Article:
Certainly, he won few friends among the locals. A string of anecdotes records the hostility to Hardy felt by ordinary Dorsetshire people, who repeatedly said when asked about Hardy that they could not see much point in writing books at all, but especially not ones as miserable as Hardy's. Within this forthright philistinism there was, I suspect, an undercurrent of suspicion - either that Hardy was making capital out of rustic mannerisms (laughing at country folk with his city friends) or that he was presenting country people as worse than other folk - irreligious, licentious, coarse, morbid and generally unrespectable. In other words, while his metropolitan readers demanded a condescending version of rurality, his and his family's neighbours felt they were being shown up if Hardy was more candid. It looked as if he would be accused of betraying them whatever he did.
Because he became a writer, Hardy was particularly exposed to this problem. His profession divided his loyalties. That division, though, only reflected a more fundamental rupture in him. He was born in the heart of the English countryside and was surrounded from boyhood by a feudal society and a peasant culture that was essentially medieval. He grew up, however, just as it was undergoing drastic change. His was the first generation in Dorset separated by the Industrial Revolution from the continuum of the past. Surrounded by and intimate with something from which he was also divided, simply by the date of his birth, Hardy could never feel himself to be either a part of the rural world (as his father was) or safely distanced from it (as the next generation would be).
* * *
This turning point in history arrived with the railways. When Hardy was born, there were none in Dorset, though they were starting to be built in other parts of the country. The first Dorsetshire railway was constructed in 1847, linking Dorchester to Southampton, with connections from there to London. The route ran along the Frome valley and passed within two miles of Hardy's childhood home. Standing in the garden, you can still hear the whistle of the trains, and from Rainbarrows Beacon you can see them, on the far side of the water meadows. Steam trains would have been still more eye-catching than modern diesels.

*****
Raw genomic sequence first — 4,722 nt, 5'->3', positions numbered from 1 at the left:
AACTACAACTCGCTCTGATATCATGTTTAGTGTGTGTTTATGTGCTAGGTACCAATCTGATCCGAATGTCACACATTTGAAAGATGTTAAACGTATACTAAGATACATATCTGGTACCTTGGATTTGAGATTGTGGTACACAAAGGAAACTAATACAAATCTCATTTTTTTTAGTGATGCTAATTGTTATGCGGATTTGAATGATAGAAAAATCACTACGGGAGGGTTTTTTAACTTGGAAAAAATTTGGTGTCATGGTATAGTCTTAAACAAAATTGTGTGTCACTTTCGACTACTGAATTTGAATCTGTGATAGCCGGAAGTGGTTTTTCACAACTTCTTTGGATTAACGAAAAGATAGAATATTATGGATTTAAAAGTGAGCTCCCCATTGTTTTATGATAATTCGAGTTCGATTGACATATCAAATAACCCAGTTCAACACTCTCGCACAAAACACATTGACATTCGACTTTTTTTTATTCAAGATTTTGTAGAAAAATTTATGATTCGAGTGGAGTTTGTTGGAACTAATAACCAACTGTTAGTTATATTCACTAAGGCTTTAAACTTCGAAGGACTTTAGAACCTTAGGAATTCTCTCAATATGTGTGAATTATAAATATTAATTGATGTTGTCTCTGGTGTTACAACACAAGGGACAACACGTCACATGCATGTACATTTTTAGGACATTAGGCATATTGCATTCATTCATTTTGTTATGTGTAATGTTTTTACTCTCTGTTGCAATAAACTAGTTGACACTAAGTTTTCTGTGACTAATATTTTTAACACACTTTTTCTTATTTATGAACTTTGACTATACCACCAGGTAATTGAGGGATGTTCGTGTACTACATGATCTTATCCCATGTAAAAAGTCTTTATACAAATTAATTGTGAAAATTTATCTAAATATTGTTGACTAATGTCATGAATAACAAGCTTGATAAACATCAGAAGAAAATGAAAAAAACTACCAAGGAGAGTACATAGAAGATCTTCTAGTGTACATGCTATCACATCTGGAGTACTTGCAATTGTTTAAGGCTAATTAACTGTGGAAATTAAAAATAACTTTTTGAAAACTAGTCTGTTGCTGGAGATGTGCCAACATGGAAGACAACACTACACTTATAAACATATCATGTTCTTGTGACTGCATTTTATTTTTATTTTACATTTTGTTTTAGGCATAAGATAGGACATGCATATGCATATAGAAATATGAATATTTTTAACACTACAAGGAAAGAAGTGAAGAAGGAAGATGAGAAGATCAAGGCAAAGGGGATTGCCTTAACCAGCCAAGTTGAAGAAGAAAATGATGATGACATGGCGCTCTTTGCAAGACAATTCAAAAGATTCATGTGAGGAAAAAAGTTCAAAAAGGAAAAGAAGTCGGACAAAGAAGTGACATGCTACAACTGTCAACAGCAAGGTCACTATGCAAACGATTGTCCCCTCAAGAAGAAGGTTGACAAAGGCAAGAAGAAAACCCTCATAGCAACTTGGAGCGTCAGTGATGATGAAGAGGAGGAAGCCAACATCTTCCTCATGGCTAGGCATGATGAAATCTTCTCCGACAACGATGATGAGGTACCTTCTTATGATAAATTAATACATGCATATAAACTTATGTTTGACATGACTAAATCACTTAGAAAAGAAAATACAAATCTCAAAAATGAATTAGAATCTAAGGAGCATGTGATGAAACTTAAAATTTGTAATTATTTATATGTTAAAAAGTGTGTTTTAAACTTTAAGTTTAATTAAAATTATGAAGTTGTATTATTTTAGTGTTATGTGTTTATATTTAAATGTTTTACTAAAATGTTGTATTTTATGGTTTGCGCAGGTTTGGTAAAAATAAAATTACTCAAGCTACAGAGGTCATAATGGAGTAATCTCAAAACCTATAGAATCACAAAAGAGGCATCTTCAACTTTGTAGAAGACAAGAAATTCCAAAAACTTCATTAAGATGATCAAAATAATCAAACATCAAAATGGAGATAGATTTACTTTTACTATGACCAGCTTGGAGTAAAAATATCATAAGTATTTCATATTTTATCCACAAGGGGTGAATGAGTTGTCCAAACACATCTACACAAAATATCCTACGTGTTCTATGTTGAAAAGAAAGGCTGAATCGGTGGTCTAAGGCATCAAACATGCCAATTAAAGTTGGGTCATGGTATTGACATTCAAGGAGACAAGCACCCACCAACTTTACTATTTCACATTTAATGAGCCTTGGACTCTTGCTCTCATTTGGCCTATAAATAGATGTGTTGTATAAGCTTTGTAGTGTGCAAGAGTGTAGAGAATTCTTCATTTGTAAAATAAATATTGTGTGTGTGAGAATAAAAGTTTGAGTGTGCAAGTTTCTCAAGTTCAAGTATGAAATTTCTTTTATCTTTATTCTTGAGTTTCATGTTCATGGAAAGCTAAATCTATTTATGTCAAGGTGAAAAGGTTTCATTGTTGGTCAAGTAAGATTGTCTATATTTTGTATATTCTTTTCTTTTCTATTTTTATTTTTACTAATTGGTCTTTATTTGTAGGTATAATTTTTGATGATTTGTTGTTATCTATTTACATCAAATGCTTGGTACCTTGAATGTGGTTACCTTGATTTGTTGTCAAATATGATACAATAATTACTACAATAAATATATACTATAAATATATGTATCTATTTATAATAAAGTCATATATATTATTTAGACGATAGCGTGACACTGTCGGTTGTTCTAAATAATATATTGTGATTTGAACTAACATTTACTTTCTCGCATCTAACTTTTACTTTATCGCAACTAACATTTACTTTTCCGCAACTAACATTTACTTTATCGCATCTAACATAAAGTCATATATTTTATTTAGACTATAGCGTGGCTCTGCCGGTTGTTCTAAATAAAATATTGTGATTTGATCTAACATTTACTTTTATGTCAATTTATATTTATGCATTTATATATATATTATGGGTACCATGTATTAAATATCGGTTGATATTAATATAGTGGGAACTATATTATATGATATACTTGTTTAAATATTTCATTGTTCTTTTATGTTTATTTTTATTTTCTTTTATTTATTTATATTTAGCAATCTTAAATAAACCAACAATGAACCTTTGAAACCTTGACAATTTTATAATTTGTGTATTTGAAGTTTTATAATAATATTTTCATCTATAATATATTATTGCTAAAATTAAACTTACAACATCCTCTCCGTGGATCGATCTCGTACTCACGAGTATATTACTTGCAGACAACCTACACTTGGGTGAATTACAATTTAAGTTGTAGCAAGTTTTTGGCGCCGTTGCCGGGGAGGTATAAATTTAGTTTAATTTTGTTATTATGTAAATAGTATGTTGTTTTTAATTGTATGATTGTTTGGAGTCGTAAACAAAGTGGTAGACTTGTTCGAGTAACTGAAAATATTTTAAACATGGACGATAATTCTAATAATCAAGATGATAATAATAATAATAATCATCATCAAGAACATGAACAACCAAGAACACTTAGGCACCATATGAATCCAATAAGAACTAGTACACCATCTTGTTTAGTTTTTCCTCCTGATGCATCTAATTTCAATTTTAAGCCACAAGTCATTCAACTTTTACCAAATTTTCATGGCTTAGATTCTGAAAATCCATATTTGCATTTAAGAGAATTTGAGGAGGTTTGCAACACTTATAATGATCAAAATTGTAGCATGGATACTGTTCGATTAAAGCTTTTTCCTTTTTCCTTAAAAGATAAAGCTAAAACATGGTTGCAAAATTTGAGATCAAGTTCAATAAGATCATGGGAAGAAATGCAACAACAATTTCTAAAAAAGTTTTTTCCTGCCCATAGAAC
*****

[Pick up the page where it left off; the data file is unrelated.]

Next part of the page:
Before the railways came, Dorchester was an important regional centre. Families in the county had town houses there; every year, there was a 'season' when the landed gentry moved in from their country seats to enjoy parties and 'routs'. Like other provincial towns and cities, Dorchester was a world unto itself to an extent that is now difficult to imagine; even so, it was not cut off. Coaches ran regularly to and from London; in the mid century more than forty coaches a week changed horses at the King's Arms on High West Street. They travelled on westwards, beyond Dorchester, to Exeter and the strategic ports of Falmouth and Plymouth. Dorchester lay, in other words, on the main route south-west out of London. It was one of the stopping-points on the Western Circuit too. Several of 1688's Bloody Assizes were held in Dorchester and, even in Hardy's day, hangings still took place at the county gaol. Hardy was seven by the time the railway was built, so he could remember Dorchester as it was before - as a place that enjoyed daily contact with London via the coaches and preserved its independence too, with its own social world, its own dialect and traditions. With the arrival of the trains, Hardy wrote, the ancient folk ballads were 'slain at a stroke by the London comic songs that were introduced'.
With improved communications, the capital was bound to exert greater control over the regions, both economically and culturally. This happened throughout nineteenth-century England. Unlike many other places, though, Dorchester (and Dorset as a whole) did not receive very much in return. There was little investment or development and the economy remained almost exclusively agricultural. The county had too few of the natural resources - coal, iron ore, tin or china clay - that brought industry to other rural areas and so, as industry became more important nationally, Dorset was left behind. Similarly, when agriculture entered a long period of depression towards the end of the nineteenth century (a depression produced in part by improved international trade), Dorset suffered disproportionately. Employment declined as farms enlarged. Unemployment and emigration became widespread.
Excerpted from THOMAS HARDY: THE GUARDED LIFE by Ralph Pite Copyright © 2006 by Ralph Pite. Excerpted by permission.